S Agrawal, V Asthana, G Chopra, J Sharma, A Saxena, M Ranjan
S Agrawal, V Asthana, G Chopra, J Sharma, A Saxena, M Ranjan. Alternative Technique Of ILMA Insertion In A Case Of Post Burn Neck Contracture Release. The Internet Journal of Anesthesiology. 2005 Volume 10 Number 2.
Fixed flexion deformity of neck presents as difficult airway due to non alignment of oral/pharyngeal and laryngeal planes for intubation. These deformities are managed along the awake limb of difficult airway algorithm (
Contracture of the neck is a common complication of burns. These patients usually present to plastic surgery departments for release of contractures. Airway management in these patients is always a challenge. We are presenting a case of patient who had severe contracture of the neck where ILMA insertion with a 1800 rotation technique was successfully used for airway management.
A 35 year old female weighing 50 kg with severe post burn contracture of the neck and chest presented to the Operation Theater for contracture release and skin grafting. Preoperative examination showed fixed flexion deformity with reduced mouth opening of one and half fingers (25 mm). General and systemic examinations were with in normal limits. Preoperatively difficult intubation was anticipated.
On the day of operation patient was premedicated with injection (inj) glycopyrrolate 0.2mg intramuscular one hour prior to surgery. In the operation theatre after establishing an intravenous (iv) access routine monitors were put in place. The patient was preoxygenated with 100% oxygen and anesthesia was induced by slow iv infusion of inj propofol 1% and incremental concentration of halothane in oxygen. Care was taken that the patient spontaneous respiration was maintained. After attaining sufficient depth of anesthesia an intubating laryngeal airway mask (ILMA) no 3 was tried to be inserted but due to reduced mouth opening and fixed flexion deformity the handle of ILMA repeatedly got stuck against the patient's chest. ILMA insertion was reattempted after increasing the depth of anesthesia via 180° rotation technique. The ILMA was held in such a manner that machine end and superior surface of handle face cephaled and the mask portion slipped between upper and lower incisiors. Once the mask portion was inside the mouth up to its angulations it was rotated 180°. The ILMA slipped comfortably inside the mouth. The trachea was successfully intubated through ILMA using no 7 armored tube. Its position was checked by auscultation and capnograph. Muscle relaxation was then established. ILMA removed. The remainder of anesthesia was uneventful.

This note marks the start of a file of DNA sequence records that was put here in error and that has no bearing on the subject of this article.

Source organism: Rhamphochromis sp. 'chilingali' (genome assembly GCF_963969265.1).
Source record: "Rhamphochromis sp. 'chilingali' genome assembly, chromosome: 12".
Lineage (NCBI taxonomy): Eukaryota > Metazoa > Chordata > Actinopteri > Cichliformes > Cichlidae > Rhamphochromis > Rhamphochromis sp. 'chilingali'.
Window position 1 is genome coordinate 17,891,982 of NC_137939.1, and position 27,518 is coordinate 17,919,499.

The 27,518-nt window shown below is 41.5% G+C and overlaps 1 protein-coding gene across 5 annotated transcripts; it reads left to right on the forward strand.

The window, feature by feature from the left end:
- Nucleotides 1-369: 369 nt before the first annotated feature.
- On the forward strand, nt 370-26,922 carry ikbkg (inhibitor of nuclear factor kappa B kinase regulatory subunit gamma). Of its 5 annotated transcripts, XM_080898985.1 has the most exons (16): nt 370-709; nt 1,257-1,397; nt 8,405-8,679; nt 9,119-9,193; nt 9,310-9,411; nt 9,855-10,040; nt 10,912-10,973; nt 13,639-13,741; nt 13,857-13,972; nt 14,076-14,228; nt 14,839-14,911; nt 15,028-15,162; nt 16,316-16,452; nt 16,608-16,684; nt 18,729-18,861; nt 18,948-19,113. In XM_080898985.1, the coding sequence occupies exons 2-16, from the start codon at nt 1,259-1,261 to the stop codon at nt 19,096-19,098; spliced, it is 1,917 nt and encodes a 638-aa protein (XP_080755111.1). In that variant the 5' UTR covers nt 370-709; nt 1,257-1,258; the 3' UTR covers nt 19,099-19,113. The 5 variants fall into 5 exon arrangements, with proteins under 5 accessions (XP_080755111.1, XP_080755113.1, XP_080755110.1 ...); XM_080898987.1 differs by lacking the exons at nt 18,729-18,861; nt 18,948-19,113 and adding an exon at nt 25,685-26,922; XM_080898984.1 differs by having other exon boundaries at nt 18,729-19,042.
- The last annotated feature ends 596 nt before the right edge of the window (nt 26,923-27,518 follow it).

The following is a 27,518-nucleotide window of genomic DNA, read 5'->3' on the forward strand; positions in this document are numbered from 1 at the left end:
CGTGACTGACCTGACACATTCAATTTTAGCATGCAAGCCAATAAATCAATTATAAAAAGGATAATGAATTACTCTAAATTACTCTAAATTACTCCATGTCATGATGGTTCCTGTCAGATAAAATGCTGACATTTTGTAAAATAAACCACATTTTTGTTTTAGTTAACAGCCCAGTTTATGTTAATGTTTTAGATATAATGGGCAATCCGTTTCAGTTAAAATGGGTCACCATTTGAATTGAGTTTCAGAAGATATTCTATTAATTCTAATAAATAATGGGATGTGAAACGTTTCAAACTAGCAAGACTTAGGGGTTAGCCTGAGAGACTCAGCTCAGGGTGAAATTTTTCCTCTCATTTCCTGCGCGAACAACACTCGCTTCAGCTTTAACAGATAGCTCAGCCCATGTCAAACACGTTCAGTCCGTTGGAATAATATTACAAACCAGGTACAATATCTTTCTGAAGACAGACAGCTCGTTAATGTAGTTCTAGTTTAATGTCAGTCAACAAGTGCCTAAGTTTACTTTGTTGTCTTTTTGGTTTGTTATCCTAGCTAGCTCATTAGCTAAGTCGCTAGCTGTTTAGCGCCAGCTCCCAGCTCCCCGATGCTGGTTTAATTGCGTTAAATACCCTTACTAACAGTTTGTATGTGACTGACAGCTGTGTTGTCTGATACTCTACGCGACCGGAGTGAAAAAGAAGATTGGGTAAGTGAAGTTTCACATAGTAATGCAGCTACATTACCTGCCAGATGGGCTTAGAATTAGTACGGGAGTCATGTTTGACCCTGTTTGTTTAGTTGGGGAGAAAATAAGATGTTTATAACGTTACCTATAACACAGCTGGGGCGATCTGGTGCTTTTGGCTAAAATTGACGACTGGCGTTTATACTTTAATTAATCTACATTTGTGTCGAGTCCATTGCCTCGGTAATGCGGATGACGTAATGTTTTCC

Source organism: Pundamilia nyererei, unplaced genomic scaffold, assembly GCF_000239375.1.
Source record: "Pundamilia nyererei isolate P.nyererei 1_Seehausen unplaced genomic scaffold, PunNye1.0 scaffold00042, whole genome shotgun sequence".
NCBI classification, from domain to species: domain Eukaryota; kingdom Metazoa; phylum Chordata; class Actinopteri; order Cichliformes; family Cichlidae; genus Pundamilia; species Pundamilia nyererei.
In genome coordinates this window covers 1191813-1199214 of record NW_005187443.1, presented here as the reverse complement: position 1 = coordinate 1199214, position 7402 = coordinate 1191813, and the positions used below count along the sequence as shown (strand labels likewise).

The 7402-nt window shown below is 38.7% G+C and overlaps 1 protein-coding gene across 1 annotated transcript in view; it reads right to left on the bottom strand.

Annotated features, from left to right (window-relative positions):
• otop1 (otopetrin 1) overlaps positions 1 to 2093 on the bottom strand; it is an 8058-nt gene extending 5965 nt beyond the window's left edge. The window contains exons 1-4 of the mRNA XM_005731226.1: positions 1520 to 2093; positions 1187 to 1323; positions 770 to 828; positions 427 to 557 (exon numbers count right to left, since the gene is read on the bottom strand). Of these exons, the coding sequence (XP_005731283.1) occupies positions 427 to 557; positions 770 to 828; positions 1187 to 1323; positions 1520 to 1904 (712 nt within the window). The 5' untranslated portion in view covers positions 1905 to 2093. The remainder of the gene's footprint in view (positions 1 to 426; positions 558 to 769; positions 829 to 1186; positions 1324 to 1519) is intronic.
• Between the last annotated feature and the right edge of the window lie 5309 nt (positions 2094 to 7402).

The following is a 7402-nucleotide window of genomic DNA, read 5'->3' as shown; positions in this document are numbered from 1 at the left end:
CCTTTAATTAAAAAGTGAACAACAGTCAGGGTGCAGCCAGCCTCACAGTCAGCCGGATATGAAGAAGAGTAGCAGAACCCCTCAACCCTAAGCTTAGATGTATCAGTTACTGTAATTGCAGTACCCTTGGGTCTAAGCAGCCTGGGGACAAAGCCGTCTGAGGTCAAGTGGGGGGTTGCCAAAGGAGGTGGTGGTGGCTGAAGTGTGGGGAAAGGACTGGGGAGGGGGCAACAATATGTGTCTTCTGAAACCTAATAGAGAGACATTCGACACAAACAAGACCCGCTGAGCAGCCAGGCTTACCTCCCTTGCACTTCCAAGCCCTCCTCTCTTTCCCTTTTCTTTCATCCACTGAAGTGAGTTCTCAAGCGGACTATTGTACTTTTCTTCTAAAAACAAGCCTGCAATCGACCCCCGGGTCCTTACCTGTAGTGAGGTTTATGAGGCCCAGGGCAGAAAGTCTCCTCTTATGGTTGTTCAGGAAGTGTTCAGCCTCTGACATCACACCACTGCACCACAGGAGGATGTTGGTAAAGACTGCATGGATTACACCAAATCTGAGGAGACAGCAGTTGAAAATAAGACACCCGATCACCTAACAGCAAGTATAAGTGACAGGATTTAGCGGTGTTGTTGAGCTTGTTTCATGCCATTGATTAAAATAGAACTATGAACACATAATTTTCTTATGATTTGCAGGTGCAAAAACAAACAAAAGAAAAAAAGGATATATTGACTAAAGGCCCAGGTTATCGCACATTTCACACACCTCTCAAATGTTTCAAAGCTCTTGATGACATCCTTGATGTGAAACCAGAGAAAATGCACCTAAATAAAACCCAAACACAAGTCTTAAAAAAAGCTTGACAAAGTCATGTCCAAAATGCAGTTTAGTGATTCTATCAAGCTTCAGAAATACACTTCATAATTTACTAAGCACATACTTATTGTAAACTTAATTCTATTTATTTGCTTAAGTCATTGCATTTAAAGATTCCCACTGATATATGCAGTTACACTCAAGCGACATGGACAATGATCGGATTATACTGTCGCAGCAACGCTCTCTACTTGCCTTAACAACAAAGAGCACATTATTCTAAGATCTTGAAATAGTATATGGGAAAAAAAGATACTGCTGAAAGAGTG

Patients such as ours pose a real challenge to anesthesiologists from maintenance of airway and ventilation during anesthesia. Use of standard laryngoscope is not possible in such cases due non alignment of oral/ pharyngeal axis making intubation difficult. The use of the awake limb of the airway algorithm is the only alternative left for intubation in such cases. Various alternative approaches that can be tried in such cases are
A.Fibreoptic guided intubation
B.Blind nasal intubation
E.Contracture release under Ketamine followed by intubation/ ILMA/LMA
ILMA is a rigid preformed device and a minimum distance between patient hard palate and anterior most part of chest/ neck is required for its action. This distance should be equal to shortest distance between the tip of mask portion and the machine end. In cases where this distance is reduced the machine end of ILMA can not be lowered enough to align the pharyngeal surface of ILMA with hard palate. Thus when machine end impinges on anterior most part of chest the tip of mask portion of ILMA faces downwards and hits the lower incisors or gum. In our case also the distance between patient mouth and chest was reduced due to contracture. Reason for success of ILMA in reverse portion is due to:
A.Use of ILMA in upside position shift the machine end of ILMA from the chest towards front of patient nose thus escaping ILMA getting stuck at patient chest.
B.Once the mask of ILMA went inside the mouth the effective length of ILMA shortens and thus sticking of ILMA on anterior chest is overcome when ILMA is rotated.
This innovation of introduction of ILMA in upside down position has been first described by Rakesh Kumar et al(2). They found that this technique is beneficial in cases of fixed neck deformity, patients with large growth in neck, short neck with truncal obesity/ large breasts and bulky dressing on neck and chest.
A common problem which may come up during use of ILMA in upside down position is inability to rotate the ILMA. This problem is due to incompressibility of tongue and soft tissue under it into the submandibular space. Use of ILMA in fixed flexion deformity has met with success(3) and failures(4) by different authors. After successful placement of ILMA blind passage of armored tube is well documented.(5)
Use of LMA may also prove to be difficult in such cases and is due to acute angle between pharyngeal and oral axis inability to fully apply the recommended technique of LMA insertion.(6)
This technique may be viable alternative for securing airway and intubation in patients of fixed flexion deformity even with limited mouth opening
Dr Sanjay Agrawal Assistant professor Himalayan Institute of Medical Sciences, Jollygrant, Dehradun, Uttaranchal India E mail: email@example.com